A couple of months ago I posted about the longlist for the Lettre Ulysses Award, a prize that is given to the best book-length reporting. They have since announced the winner and runners-up, and this year the award went to The People on the Street: A Writer’s View of Israel by Linda Grant. Her book is a ground level view of life in Israel, placing it in counterpoint to the scads of books that look at the region from 35,000 feet. In an excerpt, we read about the reaction on the street in Tel Aviv when people found out that Saddam had been captured.
Well-known established writers like Peter Carey and Andrea Levy and up and coming author Tom McCarthy made the 2010 Booker shortlist, while David Mitchell, probably the best-known name on the longlist, failed to make the cut. The longlist was offered here with some excerpts a month ago, but since you might not have gotten around to them then, we'll offer the same with the shortlist below. Parrot and Olivier in America by Peter Carey (excerpt) Room by Emma Donoghue (excerpt) In a Strange Room by Damon Galgut (excerpt) The Finkler Question by Howard Jacobson The Long Song by Andrea Levy (excerpt) C by Tom McCarthy
● ● ●
Award season is in full swing now. The Booker was awarded yesterday, and the winner of the Nobel Prize for literature will be announced tomorrow or soon after, but today is all about the finalists for the National Book Award. As Ed remarked, in so many words, for the second year in a row, the judges have managed to deliver a crop of fiction finalists that satisfyingly occupy the sweet spot between obscurity and being, well, too obvious. On to the finalists in all categories, and, where available, excerpts from the books.Fiction:Only Revolutions by Mark Z. Danielewski - an excerpt of sortsA Disorder Peculiar to the Country by Ken Kalfus - excerptThe Echo Maker by Richard Powers - (very short) excerptEat the Document by Dana Spiotta - excerptThe Zero by Jess Walter - excerptNon-fiction:At Canaan's Edge: America in the King Years, 1965-68 by Taylor Branch - excerptImperial Life in the Emerald City: Inside Iraq's Green Zone by Rajiv Chandrasekaran - excerpt 1, 2The Worst Hard Time: The Untold Story of Those Who Survived the Great American Dust Bowl by Timothy Egan - excerptOracle Bones: A Journey Between China's Past and Present by Peter Hessler - excerptThe Looming Tower: Al-Qaeda and the Road to 9/11 by Lawrence Wright - excerptPoetry:Averno by Louise Gluck - poemChromatic by H.L. HixAngle of Yaw by Ben Lerner - poemsSplay Anthem by Nathaniel Mackey - poemCapacity by James McMichael - poemYoung People's Literature:The Astonishing Life of Octavian Nothing: The Pox Party by M.T. Anderson - excerptKeturah and Lord Death by Martine LeavittSold by Patricia McCormick - excerptThe Rules of Survival by Nancy WerlinAmerican Born Chinese by Gene Luen Yang - pages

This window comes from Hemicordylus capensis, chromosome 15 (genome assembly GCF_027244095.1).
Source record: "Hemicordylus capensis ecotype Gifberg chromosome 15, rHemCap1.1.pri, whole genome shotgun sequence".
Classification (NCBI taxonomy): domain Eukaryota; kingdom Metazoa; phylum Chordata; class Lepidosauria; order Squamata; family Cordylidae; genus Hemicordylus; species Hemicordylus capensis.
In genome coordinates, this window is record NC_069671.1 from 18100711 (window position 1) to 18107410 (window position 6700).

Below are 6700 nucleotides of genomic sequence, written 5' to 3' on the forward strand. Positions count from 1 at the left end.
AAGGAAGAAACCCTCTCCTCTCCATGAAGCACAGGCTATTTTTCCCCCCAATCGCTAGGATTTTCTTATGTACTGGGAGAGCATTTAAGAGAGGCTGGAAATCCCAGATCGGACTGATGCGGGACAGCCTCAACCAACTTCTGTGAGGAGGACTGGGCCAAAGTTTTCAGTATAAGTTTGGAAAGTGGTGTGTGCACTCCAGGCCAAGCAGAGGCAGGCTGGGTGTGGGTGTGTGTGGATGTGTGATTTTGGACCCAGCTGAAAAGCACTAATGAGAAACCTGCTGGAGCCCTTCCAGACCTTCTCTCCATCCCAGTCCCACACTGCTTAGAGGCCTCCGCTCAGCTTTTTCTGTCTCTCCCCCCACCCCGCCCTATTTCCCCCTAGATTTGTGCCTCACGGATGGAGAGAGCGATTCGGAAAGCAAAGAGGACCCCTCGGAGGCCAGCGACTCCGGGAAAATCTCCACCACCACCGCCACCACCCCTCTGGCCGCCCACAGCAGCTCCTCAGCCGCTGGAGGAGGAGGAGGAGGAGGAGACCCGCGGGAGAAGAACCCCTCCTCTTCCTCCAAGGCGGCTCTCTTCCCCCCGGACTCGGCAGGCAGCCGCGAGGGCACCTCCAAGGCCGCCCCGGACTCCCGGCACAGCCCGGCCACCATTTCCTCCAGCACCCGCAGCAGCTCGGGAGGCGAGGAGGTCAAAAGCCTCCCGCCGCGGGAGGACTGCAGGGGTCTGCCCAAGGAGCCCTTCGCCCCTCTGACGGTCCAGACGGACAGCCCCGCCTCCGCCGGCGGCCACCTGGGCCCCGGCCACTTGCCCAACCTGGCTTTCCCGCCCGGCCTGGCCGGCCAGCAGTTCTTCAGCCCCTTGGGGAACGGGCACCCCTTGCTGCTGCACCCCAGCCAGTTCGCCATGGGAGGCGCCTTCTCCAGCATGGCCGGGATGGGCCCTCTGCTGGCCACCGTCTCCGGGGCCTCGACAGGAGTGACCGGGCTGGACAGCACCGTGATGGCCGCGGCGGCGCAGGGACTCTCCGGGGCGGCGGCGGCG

● ● ●
The shortlist for the Independent Foreign Fiction Prize 2011 has been announced. This list features Visitation by Jenny Erpenbeck, The Museum of Innocence by Orhan Pamuk, Red April by Santiago Roncagliolo, and three other books by Spanish and Norwegian authors.
The IMPAC Award shortlist was announced today. The IMPAC sets itself apart with its unique approach. Its massive longlist is compiled by libraries all over the world before being whittled down by judges. This makes for a more egalitarian selection. It's also got a long lead time. Books up for the current prize (to be named June 6th) were mostly published in 2012, putting the IMPAC more than a year behind other big literary awards. There's a distinct upside in this. By now, nearly all the shortlisted books are available in paperback in the U.S. The IMPAC also tends to be interesting for the breadth of books it considers. This year's shortlist is remarkable because half of its titles are works in translation. City of Bohane by Kevin Barry (review) The Map and the Territory by Michel Houellebecq (review) Pure by Andrew Miller (Ellen Ullman's Year In Reading post) 1Q84 by Haruki Murakami (Charles Baxter's Year In Reading post, "Reading 1Q84: The Case for Fiction in a Busy Life") The Buddha in the Attic by Julie Otsuka (excerpt) The Tragedy of Arthur by Arthur Phillips (excerpt) Swamplandia! by Karen Russell (The Millions interviews Karen Russell not once but twice.) From the Mouth of the Whale by Sjón (review) The Faster I Walk, The Smaller I Am by Kjersti Skomsvold (review) Caesarion by Tommy Wieringa
The Nobel Prize for Literature has been awarded to the 56-year-old German writer Herta Müller. Müller is the author of 19 books. Not all of them have been translated into English and only a handful are anywhere close to being in print. The Prize committee said Müller, "with the concentration of poetry and the frankness of prose, depicts the landscape of the dispossessed." Müller was born in Romanian and emigrated to Germany in 1987. Her first books were published only in censored versions in Romania. The Nobel's "bio-bibliography" has more. It's not easy at present to get a hold of a book by Müller in the U.S., but doubtless her works that have been translated into English will come back into print quickly. The Appointment was published by Metropolitan books and The Passport by Serpents Tail. Nadirs was brought out by the University of Nebraska Press, and Northwestern University Press put out The Land of Green Plums and Traveling on One Leg. The latter two are technically in print right now though I wouldn't expect hardly any bookstore to actually have them on the shelves. Kudos to The Complete Review for calling the Prize for Müller in advance. The Complete Review also has a good deal more information available about Müller.
● ● ●